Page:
Skin Cancer Clinic

Skin cancer is the most common form of cancer in Australia. There are many different cells in the skin and any one of them can turn into cancer.
Skin cancer is the most common form of cancer in Australia. There are many different cells in the skin and any one of them can turn into cancer. The term “Skin Cancer” refers to any cell in the skin that is dividing out of control. The main skin cells that turn into cancer are:
Cell TypeSkin Cancer
Basal CellBasal Cell Carcinoma
Squamous CellSquamous Cell Carcinoma

Melanoma is a very aggressive tumour, ie. it grows very rapidly and can spread to other parts of the body very easily.  The key to treating melanoma is to detect it early and excise it.  When found early the 5 year survival is close to 100%! Melanoma can present in many ways, it can be dark,light, raised, flat….. The common history in melanoma is that the lesion is changing.  This includes a change in the size,shape and sensation(tenderness,itchy or bleeding) of the lesion.  If you are suspicous about a lesion then it is best to see your doctor and have it viewed using a dermatoscope.  Even better is to use computerised dermatoscopy.

The main risk factors for melanoma


Blistering sunburn as a child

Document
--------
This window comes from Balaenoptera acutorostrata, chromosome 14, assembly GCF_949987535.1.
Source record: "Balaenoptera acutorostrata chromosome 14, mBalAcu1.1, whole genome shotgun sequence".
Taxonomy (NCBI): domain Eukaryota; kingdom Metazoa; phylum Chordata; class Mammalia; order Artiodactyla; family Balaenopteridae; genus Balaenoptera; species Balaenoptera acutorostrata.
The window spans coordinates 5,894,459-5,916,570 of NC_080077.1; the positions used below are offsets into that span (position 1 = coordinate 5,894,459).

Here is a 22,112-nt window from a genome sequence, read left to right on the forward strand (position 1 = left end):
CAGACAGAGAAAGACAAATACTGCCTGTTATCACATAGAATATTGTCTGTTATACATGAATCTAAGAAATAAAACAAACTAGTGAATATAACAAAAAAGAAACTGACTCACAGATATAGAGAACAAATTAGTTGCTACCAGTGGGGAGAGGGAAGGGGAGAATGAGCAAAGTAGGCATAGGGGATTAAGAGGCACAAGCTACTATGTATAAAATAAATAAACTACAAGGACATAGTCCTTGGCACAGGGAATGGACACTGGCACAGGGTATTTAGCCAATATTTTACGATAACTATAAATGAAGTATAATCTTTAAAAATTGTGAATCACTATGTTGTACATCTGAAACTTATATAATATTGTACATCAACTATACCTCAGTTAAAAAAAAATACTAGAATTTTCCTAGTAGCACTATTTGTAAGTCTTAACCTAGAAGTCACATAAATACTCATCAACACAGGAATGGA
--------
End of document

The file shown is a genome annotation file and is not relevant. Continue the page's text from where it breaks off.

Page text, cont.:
Frequent sunexposure in the past or present

Fair coloured skin

Previous skin cancer

Family history of melanoma

Basal Cell Carcinoma(BCC) is the most common form of skin cancer.  BCC tends to grow slowly and is much less likely to spread to other areas of the body than melanoma.   BCC often presents as a small nodule that bleeds easily or a flat pink area of scally skin.  It is important to catch this cancer early as it can invade local structures making the surgical excision very disfiguring.  When caught early, BCC can be treated using other modalities apart from surgery.  BCC most commonly occurs on exposed areas of the body but can occur anywhere.

Squamous Cell Carcinoma (SCC) is another common skin cancer.  SCC can develop slowly but can also be VERY aggressive, doubling in size every few weeks.  SCC can have a pre-cursor lesion called an actinic keratosis which presents as a small scally piece of skin most commonly on the face and arms.  Destroying these keratosis before they have a chance to develop in to cancer can prevent the development to SCC.  SCC can present in a number of forms from flat scally areas to tender pink nodules.  Unfortunately, the death rate from SCC is rising making early detection crucial.

Australia has the highest incidents of skin cancer in the world. Early detection improves your chances of successful treatment. It is recommended to have a full skin check once a year, more often if there is already a history of skin cancer. Our skin cancer GPs have special qualifications in detection, biopsy and removal.

Excision fee will differ as it depends on the area excised, the complexity of the excision and the number of excisions.  A single excision would usually attract an out of pocket fee of $100 – $150. The GP will discuss this during your visit.


Skin Cancer check fee is $140 with a medicare rebate of $79.70.

Skin Cancer GP's

Dr. S Athapattu

General Practitioner